A 46-year-old female presents to the ED complaining of fatigue, anorexia, and weight loss over the last two weeks. She had the “stomach flu” a couple weeks ago and thought she was getting over it. But now she feels very weak and seems to be vomiting again. On presentation, the patient will have mild hypothermia, hypoglycemia, and hypotension. The team will have to initiate fluid resuscitation and an initial workup. The patient’s blood pressure won’t respond to 4 L of IV fluids, forcing the residents to work through the differential diagnosis of shock. Eventually, they will receive critical VBG results that indicate a mild metabolic acidosis, hyperkalemia, and hyponatremia. The team will need to treat the hyperkalemia and initiate hydrocortisone therapy.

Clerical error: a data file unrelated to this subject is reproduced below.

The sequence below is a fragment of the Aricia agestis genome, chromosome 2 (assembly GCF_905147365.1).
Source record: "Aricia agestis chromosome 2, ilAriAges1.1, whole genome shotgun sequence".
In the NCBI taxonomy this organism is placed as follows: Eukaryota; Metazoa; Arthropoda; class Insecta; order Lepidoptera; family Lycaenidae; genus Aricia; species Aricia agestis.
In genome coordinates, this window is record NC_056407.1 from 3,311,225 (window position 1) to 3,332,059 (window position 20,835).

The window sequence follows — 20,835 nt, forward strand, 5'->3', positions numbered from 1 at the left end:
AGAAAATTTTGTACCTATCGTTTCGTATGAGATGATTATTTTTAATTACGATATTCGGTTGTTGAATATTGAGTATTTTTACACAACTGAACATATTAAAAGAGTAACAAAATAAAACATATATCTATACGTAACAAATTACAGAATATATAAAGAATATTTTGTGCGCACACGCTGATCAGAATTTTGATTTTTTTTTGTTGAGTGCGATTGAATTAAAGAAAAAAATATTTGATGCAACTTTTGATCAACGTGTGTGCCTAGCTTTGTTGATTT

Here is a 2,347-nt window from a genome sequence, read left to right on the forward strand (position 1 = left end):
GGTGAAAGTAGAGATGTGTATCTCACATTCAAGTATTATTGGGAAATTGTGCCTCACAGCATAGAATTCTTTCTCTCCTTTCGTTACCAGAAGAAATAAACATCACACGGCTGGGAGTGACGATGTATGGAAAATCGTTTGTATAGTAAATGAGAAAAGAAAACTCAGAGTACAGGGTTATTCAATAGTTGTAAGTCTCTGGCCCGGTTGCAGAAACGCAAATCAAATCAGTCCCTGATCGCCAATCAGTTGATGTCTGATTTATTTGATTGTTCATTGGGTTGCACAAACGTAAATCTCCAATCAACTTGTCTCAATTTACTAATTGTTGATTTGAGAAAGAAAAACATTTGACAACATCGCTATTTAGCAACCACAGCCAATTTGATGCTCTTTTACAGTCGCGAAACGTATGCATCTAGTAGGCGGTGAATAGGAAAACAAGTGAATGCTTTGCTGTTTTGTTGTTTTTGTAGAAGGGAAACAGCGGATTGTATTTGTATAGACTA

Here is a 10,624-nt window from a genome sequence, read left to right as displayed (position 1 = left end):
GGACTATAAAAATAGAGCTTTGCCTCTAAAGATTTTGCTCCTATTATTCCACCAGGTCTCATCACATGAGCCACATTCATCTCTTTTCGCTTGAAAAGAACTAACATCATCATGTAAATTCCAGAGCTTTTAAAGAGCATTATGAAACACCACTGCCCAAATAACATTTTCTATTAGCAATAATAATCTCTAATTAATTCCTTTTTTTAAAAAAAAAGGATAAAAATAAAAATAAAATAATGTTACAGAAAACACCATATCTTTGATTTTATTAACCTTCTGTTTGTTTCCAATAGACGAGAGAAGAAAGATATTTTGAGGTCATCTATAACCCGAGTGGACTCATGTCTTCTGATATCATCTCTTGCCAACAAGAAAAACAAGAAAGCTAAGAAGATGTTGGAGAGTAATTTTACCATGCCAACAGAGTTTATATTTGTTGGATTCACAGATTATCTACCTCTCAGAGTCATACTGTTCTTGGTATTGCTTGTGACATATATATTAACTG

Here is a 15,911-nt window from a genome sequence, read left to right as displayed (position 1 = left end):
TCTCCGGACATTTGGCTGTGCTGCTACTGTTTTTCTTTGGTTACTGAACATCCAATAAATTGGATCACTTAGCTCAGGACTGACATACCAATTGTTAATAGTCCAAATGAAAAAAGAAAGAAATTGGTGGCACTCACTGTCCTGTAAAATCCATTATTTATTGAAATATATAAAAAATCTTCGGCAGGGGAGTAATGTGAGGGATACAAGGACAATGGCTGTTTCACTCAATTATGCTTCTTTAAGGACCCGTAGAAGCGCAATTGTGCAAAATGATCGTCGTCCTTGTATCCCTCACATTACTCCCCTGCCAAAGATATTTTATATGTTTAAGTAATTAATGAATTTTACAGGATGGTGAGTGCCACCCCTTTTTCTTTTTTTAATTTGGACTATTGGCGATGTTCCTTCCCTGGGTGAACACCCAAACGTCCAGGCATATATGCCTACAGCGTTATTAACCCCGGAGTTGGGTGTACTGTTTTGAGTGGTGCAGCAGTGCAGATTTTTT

A lethargic 1 week old presents from home after recurrent emesis and progressive sleepiness. He is hypovolemic, hypothermic, and hypoglycemic. If his hypoglycemia is not quickly corrected, he begins to seize and will continue to do so until the team gives glucose. If they do not, the patient will go on to have a VF arrest. If the team identifies and treats the hypoglycemia, orders blood work, and fluid resuscitates the child, they receive blood results demonstrating hyperkalemia and hyponatremia. If they correctly identify and treat the patient as a possible adrenal crisis, the neonate is safely transferred to the PICU. If they fail to treat the hyperkalemia or fail to administer steroids, the patient will have a VF arrest.